Seasonal Affective Disorder (SAD) as a student

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Health Assured team

07 September 2022

According to recent statistics, approximately 2 million people in the UK struggle with Seasonal Affective Disorder (SAD).


As a student, you may have spent the summer with family, working part-time or hanging out with friends. As a result, you will have spent a lot of time being socially active.

However, as we move into the winter months, the weather gets colder, the days get shorter, and these social interactions may dwindle.


What is season affective disorder (SAD)? 

Seasonal Affective Disorder (SAD) is a form of depression that people experience during a particular time of the year. It’s more than the winter blues or a feeling of sadness – it’s a major depressive disorder brought about by the lengthening periods of darkness.

SAD can lead to lethargy, low energy, difficulty waking up in the mornings and decreased concentration. It’s a serious issue that can drastically affect your mood and studies during the winter. 


Symptoms of Seasonal Affective Disorder

Due to their psychological nature, mental health problems such as SAD are often invisible to the naked eye. As a result, there may not always be a clear sign that you are dealing with a mental illness.

The symptoms associated with SAD are very similar to those of depression. And most people will experience these symptoms at a particular time each year. Here are some of the common signs to look out for: 

  • Persistent low mood
  • Fluctuations in weight 
  • Constant lack of energy 
  • Difficulty concentrating
  • Anger, irritability, or aggressiveness 
  • Sleeping problems (oversleeping or struggle sleeping) 

The symptoms of SAD vary from person to person, and while the above is not an exhaustive list, it highlights some common symptoms. It’s important to remember that you are not alone in your struggles; many other students are struggling with SAD - the best thing you can do is find techniques that help you cope with and overcome these symptoms.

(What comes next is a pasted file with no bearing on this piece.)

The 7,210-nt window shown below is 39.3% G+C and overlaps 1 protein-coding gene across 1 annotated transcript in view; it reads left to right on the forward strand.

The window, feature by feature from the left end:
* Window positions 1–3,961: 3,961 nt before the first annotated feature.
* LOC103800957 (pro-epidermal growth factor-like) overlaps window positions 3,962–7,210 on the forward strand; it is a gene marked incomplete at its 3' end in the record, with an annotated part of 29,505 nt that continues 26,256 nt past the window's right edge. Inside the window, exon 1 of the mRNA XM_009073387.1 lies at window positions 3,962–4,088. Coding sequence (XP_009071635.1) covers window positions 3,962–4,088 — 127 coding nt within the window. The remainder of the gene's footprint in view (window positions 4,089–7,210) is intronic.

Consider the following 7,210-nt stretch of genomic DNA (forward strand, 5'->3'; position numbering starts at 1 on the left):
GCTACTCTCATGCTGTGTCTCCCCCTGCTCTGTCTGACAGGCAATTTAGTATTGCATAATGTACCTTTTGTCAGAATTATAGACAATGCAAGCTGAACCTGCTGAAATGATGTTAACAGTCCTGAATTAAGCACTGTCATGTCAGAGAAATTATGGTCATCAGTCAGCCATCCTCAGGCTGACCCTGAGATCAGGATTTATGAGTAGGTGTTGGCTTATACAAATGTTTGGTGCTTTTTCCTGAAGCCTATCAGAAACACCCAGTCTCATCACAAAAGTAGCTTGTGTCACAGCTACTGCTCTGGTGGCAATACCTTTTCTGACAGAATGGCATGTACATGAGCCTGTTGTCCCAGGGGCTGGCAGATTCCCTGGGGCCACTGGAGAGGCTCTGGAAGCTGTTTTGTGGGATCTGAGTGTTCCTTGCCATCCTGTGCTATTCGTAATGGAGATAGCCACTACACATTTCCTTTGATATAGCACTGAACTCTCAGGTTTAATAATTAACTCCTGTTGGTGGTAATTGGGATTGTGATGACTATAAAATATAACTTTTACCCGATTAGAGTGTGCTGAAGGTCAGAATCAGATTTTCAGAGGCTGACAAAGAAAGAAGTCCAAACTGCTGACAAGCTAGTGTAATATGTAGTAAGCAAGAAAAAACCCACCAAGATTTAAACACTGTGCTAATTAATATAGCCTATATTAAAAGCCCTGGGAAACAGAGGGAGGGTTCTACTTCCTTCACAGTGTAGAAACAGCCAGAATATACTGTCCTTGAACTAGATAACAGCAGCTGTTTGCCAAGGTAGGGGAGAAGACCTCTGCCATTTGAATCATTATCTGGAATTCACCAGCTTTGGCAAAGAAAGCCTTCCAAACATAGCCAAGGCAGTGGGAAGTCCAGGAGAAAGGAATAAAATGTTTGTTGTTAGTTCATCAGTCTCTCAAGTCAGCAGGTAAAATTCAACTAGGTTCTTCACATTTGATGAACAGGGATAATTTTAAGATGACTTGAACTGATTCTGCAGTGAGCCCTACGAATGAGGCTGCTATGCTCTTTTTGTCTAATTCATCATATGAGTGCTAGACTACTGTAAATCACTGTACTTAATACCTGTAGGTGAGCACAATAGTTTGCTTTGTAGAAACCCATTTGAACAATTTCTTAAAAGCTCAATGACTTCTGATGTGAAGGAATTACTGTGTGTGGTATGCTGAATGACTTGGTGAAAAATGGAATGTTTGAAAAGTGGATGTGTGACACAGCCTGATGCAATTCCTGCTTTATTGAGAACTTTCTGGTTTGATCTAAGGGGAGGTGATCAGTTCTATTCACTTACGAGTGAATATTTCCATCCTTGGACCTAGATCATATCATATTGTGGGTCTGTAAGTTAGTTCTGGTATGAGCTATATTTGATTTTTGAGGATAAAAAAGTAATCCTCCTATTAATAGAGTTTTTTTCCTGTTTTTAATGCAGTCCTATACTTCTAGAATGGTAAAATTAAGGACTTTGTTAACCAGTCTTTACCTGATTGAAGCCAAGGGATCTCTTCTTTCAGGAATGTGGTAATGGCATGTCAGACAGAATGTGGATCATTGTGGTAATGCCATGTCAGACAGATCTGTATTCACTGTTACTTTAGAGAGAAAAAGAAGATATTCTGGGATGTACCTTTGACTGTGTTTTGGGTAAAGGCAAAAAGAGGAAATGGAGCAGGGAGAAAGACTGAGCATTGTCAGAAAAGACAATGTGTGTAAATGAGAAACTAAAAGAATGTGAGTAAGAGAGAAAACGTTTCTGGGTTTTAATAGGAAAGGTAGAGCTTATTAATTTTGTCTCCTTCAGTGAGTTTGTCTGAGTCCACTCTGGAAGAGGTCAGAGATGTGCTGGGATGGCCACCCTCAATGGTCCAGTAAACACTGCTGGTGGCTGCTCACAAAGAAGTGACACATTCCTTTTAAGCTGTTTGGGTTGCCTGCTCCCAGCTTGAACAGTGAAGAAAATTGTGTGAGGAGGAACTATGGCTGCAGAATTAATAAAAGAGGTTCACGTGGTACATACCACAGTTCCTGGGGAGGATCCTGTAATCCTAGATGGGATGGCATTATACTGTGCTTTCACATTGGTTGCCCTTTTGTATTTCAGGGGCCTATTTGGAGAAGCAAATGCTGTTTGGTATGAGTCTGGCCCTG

How to cope with seasonal affective disorder

Dealing with SAD can be overwhelming for any student, but there are ways to relieve the symptoms. Having a coping mechanism to fall back on during tough times can transform your experience of SAD.  That’s why we have provided a list of techniques to help you through these difficult times:


Increase the light around you 

Being a student during the winter months can be difficult. You might wake up when it's dark, and by the time you return from class, it's dark again. This perpetual state of darkness can be unsettling. It can make you feel like there isn't enough time to complete your daily tasks. This can lead to a lack of motivation and impact your studies. To prevent this, you should try rearranging your bedroom to maximise the natural light. If you can't do this, many people dealing with SAD enjoy a SAD lamp or lightbox – a form of light therapy that uses fluorescent lights to simulate natural light.



Student life can be exciting but also tiring – you may have a range of commitments, deadlines to meet, friends to see or playing for a sports team. If you take all these things and then add the symptoms of SAD, this can be overwhelming for any person. So, it’s important to remember that these feelings won’t last forever.

Self-care can help you make peace with negative emotions when they arise. It can also help cultivate feelings of self-compassion and release tension in the body. Self-care can involve a range of activities. It could include mindfulness exercises, writing down emotions or meeting up with friends. These moments of relaxation and reflection can help you find space from overwhelming feelings.


Prioritise your social life 

It is necessary to keep on top of your coursework and perform to the best of your ability. But, it is equally important to keep on top of your social life. You have to create a healthy study-life balance. Your friends and family play a vital role in protecting your mental health, helping you foster a feeling of belonging and purpose. As a result, you must spend as much time as possible with these people, especially when you feel low and need a boost. They will appreciate it as much as you do.


Physical wellbeing 

Taking care of your physical health can help keep the blues at bay. Make sure you’re eating nutritious foods, regularly exercising and getting enough sleep. Group exercise classes can also boost mental health. But any physical activity you partake in will help release endorphins and raise your energy levels. When bouts of depression hit, get moving and see if it helps. 


Seek support

If you feel like the above techniques aren’t working for you (and you feel ready to do so), you should consider speaking to a mental health professional. Counselling can help you process the difficult emotions you might be experiencing. The counsellor can provide a listening ear during tough times. They can help you to find coping strategies that work for you. It can be scary to reach out, but the bravest thing you can do is tackle these problems before they become any worse.

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